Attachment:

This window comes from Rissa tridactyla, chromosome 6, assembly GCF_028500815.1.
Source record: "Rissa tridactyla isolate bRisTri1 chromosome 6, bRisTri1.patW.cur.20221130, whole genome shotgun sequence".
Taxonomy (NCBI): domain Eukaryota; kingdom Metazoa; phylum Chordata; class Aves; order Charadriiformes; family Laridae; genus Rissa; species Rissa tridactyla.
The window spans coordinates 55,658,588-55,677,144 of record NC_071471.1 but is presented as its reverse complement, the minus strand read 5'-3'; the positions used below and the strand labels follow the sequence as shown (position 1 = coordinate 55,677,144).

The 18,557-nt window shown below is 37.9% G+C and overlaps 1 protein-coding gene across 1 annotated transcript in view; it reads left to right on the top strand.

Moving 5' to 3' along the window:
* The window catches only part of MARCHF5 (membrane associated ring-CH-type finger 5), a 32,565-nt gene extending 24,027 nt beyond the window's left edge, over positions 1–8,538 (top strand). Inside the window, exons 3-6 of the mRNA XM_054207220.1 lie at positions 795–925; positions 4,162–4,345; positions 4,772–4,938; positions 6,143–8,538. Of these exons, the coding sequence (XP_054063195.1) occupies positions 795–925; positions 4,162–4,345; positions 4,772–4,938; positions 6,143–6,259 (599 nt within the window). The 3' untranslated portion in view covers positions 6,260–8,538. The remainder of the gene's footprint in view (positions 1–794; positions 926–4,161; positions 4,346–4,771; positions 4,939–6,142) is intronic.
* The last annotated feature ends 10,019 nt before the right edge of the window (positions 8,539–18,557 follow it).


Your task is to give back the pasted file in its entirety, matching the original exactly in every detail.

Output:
This window comes from Rissa tridactyla, chromosome 6, assembly GCF_028500815.1.
Source record: "Rissa tridactyla isolate bRisTri1 chromosome 6, bRisTri1.patW.cur.20221130, whole genome shotgun sequence".
Taxonomy (NCBI): domain Eukaryota; kingdom Metazoa; phylum Chordata; class Aves; order Charadriiformes; family Laridae; genus Rissa; species Rissa tridactyla.
The window spans coordinates 55,658,588-55,677,144 of record NC_071471.1 but is presented as its reverse complement, the minus strand read 5'-3'; the positions used below and the strand labels follow the sequence as shown (position 1 = coordinate 55,677,144).

The 18,557-nt window shown below is 37.9% G+C and overlaps 1 protein-coding gene across 1 annotated transcript in view; it reads left to right on the top strand.

Moving 5' to 3' along the window:
* The window catches only part of MARCHF5 (membrane associated ring-CH-type finger 5), a 32,565-nt gene extending 24,027 nt beyond the window's left edge, over positions 1–8,538 (top strand). Inside the window, exons 3-6 of the mRNA XM_054207220.1 lie at positions 795–925; positions 4,162–4,345; positions 4,772–4,938; positions 6,143–8,538. Of these exons, the coding sequence (XP_054063195.1) occupies positions 795–925; positions 4,162–4,345; positions 4,772–4,938; positions 6,143–6,259 (599 nt within the window). The 3' untranslated portion in view covers positions 6,260–8,538. The remainder of the gene's footprint in view (positions 1–794; positions 926–4,161; positions 4,346–4,771; positions 4,939–6,142) is intronic.
* The last annotated feature ends 10,019 nt before the right edge of the window (positions 8,539–18,557 follow it).